I started playing RPGs about ten years ago with the 3rd edition D&D starter box. I found a few interested friends and we played regularly until we graduated high school. I was almost always the DM--my first experience as a player wasn't until several years later!
I've always had a few house rules in my games, but I think it was the transition from 3.0 to 3.5 and later to Pathfinder that really spurred my interest in the design of the game itself. I can't help tinkering with rulesets, whether it's Pathfinder, tabletop wargames, or computer games. To share my work, I've just started a design blog at http://vilgames.blogspot.com.
Have you designed a lot of monsters before?
No, mostly just minor tweaking of monsters as a GM. I've thrown together a few things for use in home games, so I was familiar with the monster creation rules, but certainly nothing before now that I would have shared with the public.
Why did you choose the warpstar and what thinking went into your design?
When I was first reading the Bestiary wishlist thread, I noticed a lot of requests for a time elemental, which started the gears moving on what became the temporal distortion ability. In my home game, one of the schools of magic is warp, dealing with manipulation of time, space, and other basic laws of reality; so the request for "monsters based on light, sound, gravity, and time" immediately caught my eye and my imagination.
The warpstar started out conceptually as a sort of miniature traveling black hole. I wasn't expecting to make an ooze, but when I went to determine the type, it made a lot of sense; it had all the right immunities, it was mindless, and there was precedent for flying oozes in the plasma ooze.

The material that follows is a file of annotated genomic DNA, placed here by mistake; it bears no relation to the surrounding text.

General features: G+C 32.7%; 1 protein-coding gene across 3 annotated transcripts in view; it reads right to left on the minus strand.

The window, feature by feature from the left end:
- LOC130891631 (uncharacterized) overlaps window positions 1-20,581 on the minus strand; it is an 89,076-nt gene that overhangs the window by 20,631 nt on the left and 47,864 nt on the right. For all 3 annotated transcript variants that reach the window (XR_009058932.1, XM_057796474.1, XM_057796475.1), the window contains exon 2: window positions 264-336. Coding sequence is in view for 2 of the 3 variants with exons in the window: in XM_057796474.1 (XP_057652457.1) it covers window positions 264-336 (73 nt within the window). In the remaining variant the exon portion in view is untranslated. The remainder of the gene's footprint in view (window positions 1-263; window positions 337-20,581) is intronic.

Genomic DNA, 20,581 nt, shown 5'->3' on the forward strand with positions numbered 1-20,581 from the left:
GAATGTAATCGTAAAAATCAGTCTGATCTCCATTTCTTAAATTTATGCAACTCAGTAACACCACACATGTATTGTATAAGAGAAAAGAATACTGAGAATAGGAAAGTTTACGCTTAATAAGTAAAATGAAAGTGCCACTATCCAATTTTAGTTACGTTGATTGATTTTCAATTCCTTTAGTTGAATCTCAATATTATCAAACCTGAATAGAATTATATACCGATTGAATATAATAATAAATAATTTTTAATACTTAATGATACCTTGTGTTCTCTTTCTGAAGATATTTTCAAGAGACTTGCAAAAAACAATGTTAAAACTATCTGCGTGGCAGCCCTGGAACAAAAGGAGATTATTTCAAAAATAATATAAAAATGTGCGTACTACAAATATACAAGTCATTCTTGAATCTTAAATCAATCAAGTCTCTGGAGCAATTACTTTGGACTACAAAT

The hardest part of designing the warpstar was definitely the special abilities. The general concept of the distortion aura, gravity well, and temporal anomaly abilities came to me early in the process, but pinning down an appropriate power level took multiple test combats. One of the tests wound up with three of four characters engulfed and rapidly disintegrating while the fourth desperately tried to finish off the warpstar! Needless to say I reduced the DCs of the engulf and distortion aura abilities after that.
In your opinion, what makes a good monster?
For me, the best monsters meet two criteria. First, they have some distinguishing feature, whether it be a special ability, unique appearance, or unusual behavior, which makes them memorable to players. This is doubly true when designing for an established system like Pathfinder where the design space for "plain monster" is already filled. Second, ease of use for the GM is important, and this can often come into conflict with the first criteria for monsters with many spells or abilities. This was a major consideration while I was designing the warpstar, particularly with respect to the warp reality ability.
What are your favorite monsters in the Pathfinder RPG (including monsters in 3rd-party products), and why?
I think I would have to go with the troll and the tarn linnorm. Trolls are a great example of a simple monster that can still be memorable and force players to alter their tactics. The tarn linnorm, terrifying destructive potential aside, has a few details that make it stand out to me, like its regeneration that can only be overcome by cold iron and its unique death curse.